Gillian Allcroft

Author: Gillian Allcroft

22/08/2018 14:22:52

In setting our policy positions and writing guidance NGA looks not just to the education sector, but at governance across all sectors. 

For example, our view that there should be a maximum length of service in one institution for chairs and trustees/governors wasn’t plucked out of thin air, but from looking at practice and evidence from across sectors. See our blog on this subject from 2015.

So naturally we keep check of what’s happening around the wider governance sector.

On 22 August 2018 the Charity Commission took the fairly drastic step of issuing a formal warning notice to one of the most well-known and well-supported charities in the UK, the RSPCA. The warning notice specifically related to the settlement granted to the former acting chief executive. The notice is short and fairly stark stating:

“On the grounds that the Charity Commission considers that the officers of the charity at the time of the relevant decisions committed a breach of trust or duty or misconduct or mismanagement in the administration of the charity in relation to:

  • A failure by the officers to comply with their duty to ensure they were sufficiently informed before making a decision about the settlement to the former Acting Chief Executive;
  • Failure to act with reasonable care and skill in relation to the negotiation with the former Acting Chief Executive.”

It goes on to make three recommendations, paraphrased below, that the trustees:

  • Abide by their own code of conduct
  • Have formal training to ensure they understand their role as charity trustees
  • Implement the independent report commissioned by the RSPCA and ensure all trustees are aware of it.

It’s fair to say that the governance of the RSPCA has been ‘problematic’, possibly veering more to ‘basket-case’ for some years, which may explain the revolving door of CEOs. Good luck to the latest incumbent who took up his post in August. But there are lessons here for all those governing.

NGA’s eight elements of effective governance include:

  • Understanding the role & responsibilities
  • Committed to asking challenging questions
  • Confident to have courageous conversations in the interests of the children and young people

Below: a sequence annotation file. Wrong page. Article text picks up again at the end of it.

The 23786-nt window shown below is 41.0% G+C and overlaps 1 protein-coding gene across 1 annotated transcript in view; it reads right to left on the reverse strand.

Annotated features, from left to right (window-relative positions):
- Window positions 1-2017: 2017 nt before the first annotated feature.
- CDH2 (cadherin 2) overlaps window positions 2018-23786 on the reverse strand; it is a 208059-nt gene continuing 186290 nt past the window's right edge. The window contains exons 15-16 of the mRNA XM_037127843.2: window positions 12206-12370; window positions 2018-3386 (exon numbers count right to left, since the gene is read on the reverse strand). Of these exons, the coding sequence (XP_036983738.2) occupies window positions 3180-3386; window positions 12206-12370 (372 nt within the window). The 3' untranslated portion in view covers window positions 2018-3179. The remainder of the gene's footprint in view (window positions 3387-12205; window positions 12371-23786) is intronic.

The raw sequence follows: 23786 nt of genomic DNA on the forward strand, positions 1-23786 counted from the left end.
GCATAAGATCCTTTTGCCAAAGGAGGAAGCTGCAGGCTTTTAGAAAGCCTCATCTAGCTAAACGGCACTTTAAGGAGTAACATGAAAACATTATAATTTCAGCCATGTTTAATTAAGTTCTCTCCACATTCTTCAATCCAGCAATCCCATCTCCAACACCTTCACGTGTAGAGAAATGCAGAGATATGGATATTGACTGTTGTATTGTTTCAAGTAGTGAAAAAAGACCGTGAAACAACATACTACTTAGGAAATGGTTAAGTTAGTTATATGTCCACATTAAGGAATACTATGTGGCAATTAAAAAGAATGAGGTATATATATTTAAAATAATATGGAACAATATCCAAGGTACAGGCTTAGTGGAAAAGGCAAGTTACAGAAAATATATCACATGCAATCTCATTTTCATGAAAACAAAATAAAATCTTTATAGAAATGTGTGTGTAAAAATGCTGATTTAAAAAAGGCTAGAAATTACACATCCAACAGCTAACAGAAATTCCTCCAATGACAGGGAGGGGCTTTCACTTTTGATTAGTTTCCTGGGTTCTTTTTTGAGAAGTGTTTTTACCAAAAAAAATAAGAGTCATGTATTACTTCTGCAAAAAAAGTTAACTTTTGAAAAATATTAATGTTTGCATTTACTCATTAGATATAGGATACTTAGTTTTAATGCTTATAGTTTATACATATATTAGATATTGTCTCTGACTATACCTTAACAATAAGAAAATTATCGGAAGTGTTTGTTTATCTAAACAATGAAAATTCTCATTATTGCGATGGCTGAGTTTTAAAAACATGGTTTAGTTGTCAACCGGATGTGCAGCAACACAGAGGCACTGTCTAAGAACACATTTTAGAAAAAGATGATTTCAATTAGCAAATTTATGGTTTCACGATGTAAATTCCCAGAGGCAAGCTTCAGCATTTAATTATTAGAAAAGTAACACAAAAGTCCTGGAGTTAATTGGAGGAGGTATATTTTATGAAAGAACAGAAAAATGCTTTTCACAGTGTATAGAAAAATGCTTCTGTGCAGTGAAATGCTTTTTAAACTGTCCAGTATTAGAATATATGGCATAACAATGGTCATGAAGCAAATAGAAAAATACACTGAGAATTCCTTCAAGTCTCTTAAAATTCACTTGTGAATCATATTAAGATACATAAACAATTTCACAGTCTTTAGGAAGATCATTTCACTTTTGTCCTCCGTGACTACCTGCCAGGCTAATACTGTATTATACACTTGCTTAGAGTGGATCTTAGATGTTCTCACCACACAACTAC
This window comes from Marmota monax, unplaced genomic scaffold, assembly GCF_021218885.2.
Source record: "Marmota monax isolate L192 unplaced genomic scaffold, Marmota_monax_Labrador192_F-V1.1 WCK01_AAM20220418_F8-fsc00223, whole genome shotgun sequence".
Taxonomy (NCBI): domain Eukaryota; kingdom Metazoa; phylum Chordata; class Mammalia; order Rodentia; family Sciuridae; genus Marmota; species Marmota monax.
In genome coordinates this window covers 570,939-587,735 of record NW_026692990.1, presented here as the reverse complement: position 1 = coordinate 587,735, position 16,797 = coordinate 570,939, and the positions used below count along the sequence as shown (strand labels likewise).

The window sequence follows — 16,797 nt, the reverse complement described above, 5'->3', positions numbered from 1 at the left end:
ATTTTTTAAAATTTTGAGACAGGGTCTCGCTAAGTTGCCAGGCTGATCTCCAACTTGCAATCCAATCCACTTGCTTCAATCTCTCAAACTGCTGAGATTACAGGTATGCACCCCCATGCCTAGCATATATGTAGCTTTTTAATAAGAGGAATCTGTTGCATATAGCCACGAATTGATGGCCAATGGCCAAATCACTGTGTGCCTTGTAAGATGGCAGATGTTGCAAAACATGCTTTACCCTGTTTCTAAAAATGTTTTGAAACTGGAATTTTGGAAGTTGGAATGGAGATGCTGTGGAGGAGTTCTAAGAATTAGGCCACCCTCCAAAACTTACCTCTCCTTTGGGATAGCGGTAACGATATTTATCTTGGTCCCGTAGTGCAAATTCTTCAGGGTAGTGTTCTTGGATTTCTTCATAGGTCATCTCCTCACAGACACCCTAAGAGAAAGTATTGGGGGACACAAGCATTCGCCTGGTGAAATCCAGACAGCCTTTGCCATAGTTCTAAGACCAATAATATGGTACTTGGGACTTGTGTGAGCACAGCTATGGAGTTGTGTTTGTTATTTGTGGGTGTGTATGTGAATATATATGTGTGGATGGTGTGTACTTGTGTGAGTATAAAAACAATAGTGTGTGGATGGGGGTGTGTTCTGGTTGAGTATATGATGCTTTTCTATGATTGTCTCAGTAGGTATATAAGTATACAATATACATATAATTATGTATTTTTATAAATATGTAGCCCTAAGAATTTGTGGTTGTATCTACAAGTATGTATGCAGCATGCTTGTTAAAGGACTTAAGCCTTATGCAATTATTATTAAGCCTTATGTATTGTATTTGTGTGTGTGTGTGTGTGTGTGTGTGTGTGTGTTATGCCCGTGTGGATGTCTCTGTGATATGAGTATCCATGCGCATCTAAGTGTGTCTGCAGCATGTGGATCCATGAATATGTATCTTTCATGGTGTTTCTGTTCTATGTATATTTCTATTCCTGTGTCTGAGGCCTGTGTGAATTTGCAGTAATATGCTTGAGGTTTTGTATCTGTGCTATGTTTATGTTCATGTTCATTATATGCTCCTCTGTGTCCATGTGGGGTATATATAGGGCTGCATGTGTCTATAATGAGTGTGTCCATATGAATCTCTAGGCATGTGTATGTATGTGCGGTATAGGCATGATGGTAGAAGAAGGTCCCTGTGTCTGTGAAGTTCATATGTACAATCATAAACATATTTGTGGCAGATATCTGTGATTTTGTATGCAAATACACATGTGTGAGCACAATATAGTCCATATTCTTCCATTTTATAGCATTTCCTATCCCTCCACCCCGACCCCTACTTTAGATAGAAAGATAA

The warning notice from the Charity Commission suggests that none of these three things were in evidence in relation to the decision in question. The recommendation also backs up NGA’s long-standing position that appropriate induction training should be mandatory – those governing need to understand what they are there to do. Likewise it is long-standing NGA policy that all governing boards should adopt a Code of Conduct. As with any policy it needs to be followed, otherwise it’s just a piece of paper. Yes it’s good practice to get people to sign the document annually – to remind them to read what it says – but if you as a board has adopted a Code it doesn’t matter if someone hasn’t signed it – it’s a board decision the individual can be held to account for the Code.

Of course, it’s also a reminder that scrutiny of finance, particularly in relation to executive pay (albeit in this case a final settlement) remains high – rightly so. Not every governing board will have HR practitioners or lawyers who may have the skills to negotiate an appropriate settlement – but we can all ask questions of whether it is appropriate and indeed ensure that where expertise doesn’t reside in the board – external help is bought in.

In issuing the warning notice, David Holdsworth, Deputy Chief Executive of the Charity Commission also commented on good governance, saying:

“Good governance in charities is not an optional extra, or a bureaucratic detail. Good governance is what underpins the delivery of a charity’s purposes to the high standards expected by the public.”

With the new term nearly upon us – it’s a good time to remind ourselves of what we are supposed to be doing and how.

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